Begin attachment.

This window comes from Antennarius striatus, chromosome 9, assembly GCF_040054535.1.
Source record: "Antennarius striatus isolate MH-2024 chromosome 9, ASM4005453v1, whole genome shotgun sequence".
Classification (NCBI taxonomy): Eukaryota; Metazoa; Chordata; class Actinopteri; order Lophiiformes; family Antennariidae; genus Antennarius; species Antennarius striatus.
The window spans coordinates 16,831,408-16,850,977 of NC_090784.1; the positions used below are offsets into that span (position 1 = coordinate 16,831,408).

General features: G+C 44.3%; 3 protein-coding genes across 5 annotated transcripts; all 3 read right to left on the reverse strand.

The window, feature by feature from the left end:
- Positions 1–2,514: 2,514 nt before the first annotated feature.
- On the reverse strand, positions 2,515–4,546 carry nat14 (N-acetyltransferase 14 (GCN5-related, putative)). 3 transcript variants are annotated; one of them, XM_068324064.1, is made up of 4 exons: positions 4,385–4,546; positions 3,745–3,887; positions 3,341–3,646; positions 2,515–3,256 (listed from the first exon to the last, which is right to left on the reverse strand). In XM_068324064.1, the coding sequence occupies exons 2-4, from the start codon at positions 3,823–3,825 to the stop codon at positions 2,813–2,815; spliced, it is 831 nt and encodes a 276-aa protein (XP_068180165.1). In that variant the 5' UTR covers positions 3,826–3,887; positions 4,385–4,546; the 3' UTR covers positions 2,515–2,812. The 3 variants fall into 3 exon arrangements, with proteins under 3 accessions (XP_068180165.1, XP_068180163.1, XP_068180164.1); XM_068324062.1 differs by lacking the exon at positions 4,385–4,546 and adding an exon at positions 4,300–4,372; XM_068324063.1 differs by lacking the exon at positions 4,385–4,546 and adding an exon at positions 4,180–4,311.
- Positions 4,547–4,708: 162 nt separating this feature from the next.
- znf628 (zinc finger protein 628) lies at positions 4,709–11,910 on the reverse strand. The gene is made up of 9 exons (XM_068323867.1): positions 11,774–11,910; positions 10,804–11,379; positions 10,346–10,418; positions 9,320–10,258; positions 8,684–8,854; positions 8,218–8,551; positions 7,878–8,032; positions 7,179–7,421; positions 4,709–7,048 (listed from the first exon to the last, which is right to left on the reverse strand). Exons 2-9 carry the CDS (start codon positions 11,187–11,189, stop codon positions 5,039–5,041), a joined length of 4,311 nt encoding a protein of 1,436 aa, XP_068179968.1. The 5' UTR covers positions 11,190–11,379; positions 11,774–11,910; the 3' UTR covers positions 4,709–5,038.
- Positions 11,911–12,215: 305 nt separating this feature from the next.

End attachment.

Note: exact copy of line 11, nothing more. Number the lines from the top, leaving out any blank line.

- Positions 11,911–12,215: 305 nt separating this feature from the next.